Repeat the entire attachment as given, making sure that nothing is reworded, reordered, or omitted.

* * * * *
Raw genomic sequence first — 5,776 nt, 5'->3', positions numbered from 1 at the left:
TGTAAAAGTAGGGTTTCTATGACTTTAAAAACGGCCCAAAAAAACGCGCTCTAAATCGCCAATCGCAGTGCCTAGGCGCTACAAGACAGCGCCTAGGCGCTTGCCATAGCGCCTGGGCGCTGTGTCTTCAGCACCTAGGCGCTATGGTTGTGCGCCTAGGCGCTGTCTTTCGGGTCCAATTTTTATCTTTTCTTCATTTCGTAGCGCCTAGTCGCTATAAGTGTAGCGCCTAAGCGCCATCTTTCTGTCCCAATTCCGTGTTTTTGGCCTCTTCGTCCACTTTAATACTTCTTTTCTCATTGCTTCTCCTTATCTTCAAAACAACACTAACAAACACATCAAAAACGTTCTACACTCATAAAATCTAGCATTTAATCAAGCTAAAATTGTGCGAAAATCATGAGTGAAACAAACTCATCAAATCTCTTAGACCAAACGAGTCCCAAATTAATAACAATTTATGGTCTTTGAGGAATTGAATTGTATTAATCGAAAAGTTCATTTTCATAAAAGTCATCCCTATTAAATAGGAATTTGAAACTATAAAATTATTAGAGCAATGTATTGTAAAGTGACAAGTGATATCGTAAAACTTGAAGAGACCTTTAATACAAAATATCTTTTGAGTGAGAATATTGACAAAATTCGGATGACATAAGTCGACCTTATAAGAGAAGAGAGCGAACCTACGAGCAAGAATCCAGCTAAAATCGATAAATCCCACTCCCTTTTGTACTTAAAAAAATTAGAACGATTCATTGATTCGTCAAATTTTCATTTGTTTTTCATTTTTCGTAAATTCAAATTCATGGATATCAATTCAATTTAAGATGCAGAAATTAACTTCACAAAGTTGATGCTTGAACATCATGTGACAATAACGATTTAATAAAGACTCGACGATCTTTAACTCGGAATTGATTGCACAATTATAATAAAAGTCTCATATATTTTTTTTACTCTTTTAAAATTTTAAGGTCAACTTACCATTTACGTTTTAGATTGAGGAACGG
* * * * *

Raw genomic sequence first — 5,776 nt, 5'->3', positions numbered from 1 at the left:
TGTAAAAGTAGGGTTTCTATGACTTTAAAAACGGCCCAAAAAAACGCGCTCTAAATCGCCAATCGCAGTGCCTAGGCGCTACAAGACAGCGCCTAGGCGCTTGCCATAGCGCCTGGGCGCTGTGTCTTCAGCACCTAGGCGCTATGGTTGTGCGCCTAGGCGCTGTCTTTCGGGTCCAATTTTTATCTTTTCTTCATTTCGTAGCGCCTAGTCGCTATAAGTGTAGCGCCTAAGCGCCATCTTTCTGTCCCAATTCCGTGTTTTTGGCCTCTTCGTCCACTTTAATACTTCTTTTCTCATTGCTTCTCCTTATCTTCAAAACAACACTAACAAACACATCAAAAACGTTCTACACTCATAAAATCTAGCATTTAATCAAGCTAAAATTGTGCGAAAATCATGAGTGAAACAAACTCATCAAATCTCTTAGACCAAACGAGTCCCAAATTAATAACAATTTATGGTCTTTGAGGAATTGAATTGTATTAATCGAAAAGTTCATTTTCATAAAAGTCATCCCTATTAAATAGGAATTTGAAACTATAAAATTATTAGAGCAATGTATTGTAAAGTGACAAGTGATATCGTAAAACTTGAAGAGACCTTTAATACAAAATATCTTTTGAGTGAGAATATTGACAAAATTCGGATGACATAAGTCGACCTTATAAGAGAAGAGAGCGAACCTACGAGCAAGAATCCAGCTAAAATCGATAAATCCCACTCCCTTTTGTACTTAAAAAAATTAGAACGATTCATTGATTCGTCAAATTTTCATTTGTTTTTCATTTTTCGTAAATTCAAATTCATGGATATCAATTCAATTTAAGATGCAGAAATTAACTTCACAAAGTTGATGCTTGAACATCATGTGACAATAACGATTTAATAAAGACTCGACGATCTTTAACTCGGAATTGATTGCACAATTATAATAAAAGTCTCATATATTTTTTTTACTCTTTTAAAATTTTAAGGTCAACTTACCATTTACGTTTTAGATTGAGGAACGG